New York hip-hop dominated the 90s and early 2000s, but the internet changed the industry and paved the way for Atlanta.
|Feb 14||Public post|
50 on stage at Hot 97’s Summer Jam concert in 2004 (Photo by KMazur/WireImage for Hot 97)
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Every few months, there’s a new profile written on Atlanta and New York’s respective positions in hip-hop. For over a decade, The A has been labeled the new Motown, the cultural capital, and other glowing accolades. Meanwhile, New York rap is often criticized for failing to maintain the control it once had. Pundits cite the cultural differences between the two cities as the reason for their respective positions. Brooklyn rapper Maino once said, “The O.G. [New York] rappers didn’t pull us in.” That might be true, but it doesn’t address the underlying reasons for the change.
In the 80s and 90s, radio stations, distributors, and artists had tremendous control over the songs we listened to. Rappers from New York and Los Angeles were better positioned than artists in other cities because of their proximity to gatekeepers. The relationships built and influence used (and abused) made it easier to ensure that a particular artist dominated airwaves.
The internet has since democratized artists and fans ability to reach each other directly. As a result, consumers took power away from radio stations and other once-powerful outlets. There was a natural gravitation to shift attention to sub-genres and regions that were once overlooked.
Atlanta was one of several cities whose artists had a timely rise. ATL separated from the pack because it made the most of its opportunity. Atlanta had a little bit of something for everyone, which is the best approach in a fragmented landscape.
New York would have lost its control even if 50 Cent and Ja Rule were best friends.
New York rappers had the radio stations in their pocket
Back in the day, New York hip-hop was an agglomeration economy. The close location made it easier for Damon Dash to hound Hot 97’s Funkmaster Flex to listen to Jay Z’s music. This persistence spawned a powerful relationship between the Reasonable Doubt rapper and the New York radio station. After Hov scored his first big radio play in the mid-90s, the Roc-a-Fella team capitalized on the opportunity.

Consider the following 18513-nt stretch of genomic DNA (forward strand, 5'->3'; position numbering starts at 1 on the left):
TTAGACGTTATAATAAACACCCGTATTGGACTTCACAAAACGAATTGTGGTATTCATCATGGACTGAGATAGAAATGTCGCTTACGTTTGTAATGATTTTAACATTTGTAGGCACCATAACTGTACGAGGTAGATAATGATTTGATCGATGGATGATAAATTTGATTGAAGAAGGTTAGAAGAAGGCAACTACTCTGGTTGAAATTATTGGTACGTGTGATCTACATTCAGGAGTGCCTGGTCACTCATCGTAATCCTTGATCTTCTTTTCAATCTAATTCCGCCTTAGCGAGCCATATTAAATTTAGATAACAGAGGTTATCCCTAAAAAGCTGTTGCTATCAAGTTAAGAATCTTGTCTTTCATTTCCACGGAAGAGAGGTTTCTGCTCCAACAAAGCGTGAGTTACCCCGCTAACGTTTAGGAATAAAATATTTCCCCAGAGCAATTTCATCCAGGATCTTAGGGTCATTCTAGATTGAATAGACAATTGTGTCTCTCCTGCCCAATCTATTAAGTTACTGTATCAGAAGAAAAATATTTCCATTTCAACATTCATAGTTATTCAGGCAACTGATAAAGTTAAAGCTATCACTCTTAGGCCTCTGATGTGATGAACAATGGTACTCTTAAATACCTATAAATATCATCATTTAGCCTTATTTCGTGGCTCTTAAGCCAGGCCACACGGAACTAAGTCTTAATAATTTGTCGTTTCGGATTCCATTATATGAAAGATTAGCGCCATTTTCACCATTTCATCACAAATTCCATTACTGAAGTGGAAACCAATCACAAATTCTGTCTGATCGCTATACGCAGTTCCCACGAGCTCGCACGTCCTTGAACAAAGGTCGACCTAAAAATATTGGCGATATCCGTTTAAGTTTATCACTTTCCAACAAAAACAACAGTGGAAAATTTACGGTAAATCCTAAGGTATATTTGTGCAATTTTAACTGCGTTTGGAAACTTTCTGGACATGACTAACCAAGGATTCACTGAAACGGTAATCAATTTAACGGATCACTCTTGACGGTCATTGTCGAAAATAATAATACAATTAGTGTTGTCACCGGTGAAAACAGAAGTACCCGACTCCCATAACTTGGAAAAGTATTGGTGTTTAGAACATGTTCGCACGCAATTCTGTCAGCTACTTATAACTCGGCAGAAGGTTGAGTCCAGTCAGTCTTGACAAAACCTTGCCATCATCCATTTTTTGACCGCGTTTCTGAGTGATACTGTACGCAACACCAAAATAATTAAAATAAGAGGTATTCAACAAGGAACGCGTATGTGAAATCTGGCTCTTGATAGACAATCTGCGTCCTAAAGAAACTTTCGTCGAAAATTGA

Here’s a segment from Pitchfork on the start of the relationship:
A few weeks later, Jay and [Damon] Dash visited the station to show their appreciation, presenting a bottle of Cristal to Angie Martinez, the [Hot 97] DJ who hosted the segment. … Though it wasn’t payola, the whole encounter—the champagne gift, the luxury accommodations—demonstrated that Jay Z and Dash were familiar with the give-and-take expected between artists and radio.
I’m not the payola feds, but an expensive bottle of champagne sends a clear signal. A few years later, the radio station was jokingly called ‘Hov 97.’ The moniker was used pejoratively by his rivals, but admirably by fans.
A few years later, 50 Cent benefitted from a similar relationship with the station. In an episode of Complex’s Everyday Struggle, Joe Budden shared his thoughts on 50’s influence:
“When you are the number 1 artist, you have leverage that others aren’t afforded. I 100% think that 50 Cent leveraged his power with the program director at Hot 97 and said ‘if you start playing A,B,C, and D records you will never get another 50 Cent record.’ And guess what? If you never get another 50 Cent record, that shuts down Interscope [Records]…can Hot 97 afford that? No.”
But after 50 Cent’s run, the industry started to change. Technology changed the game. iTunes, Myspace Music, YouTube, satellite radio, and hip-hop blogs made it easier to bypass the radio stations. The ubiquitous power that sat within the five boroughs came to an end.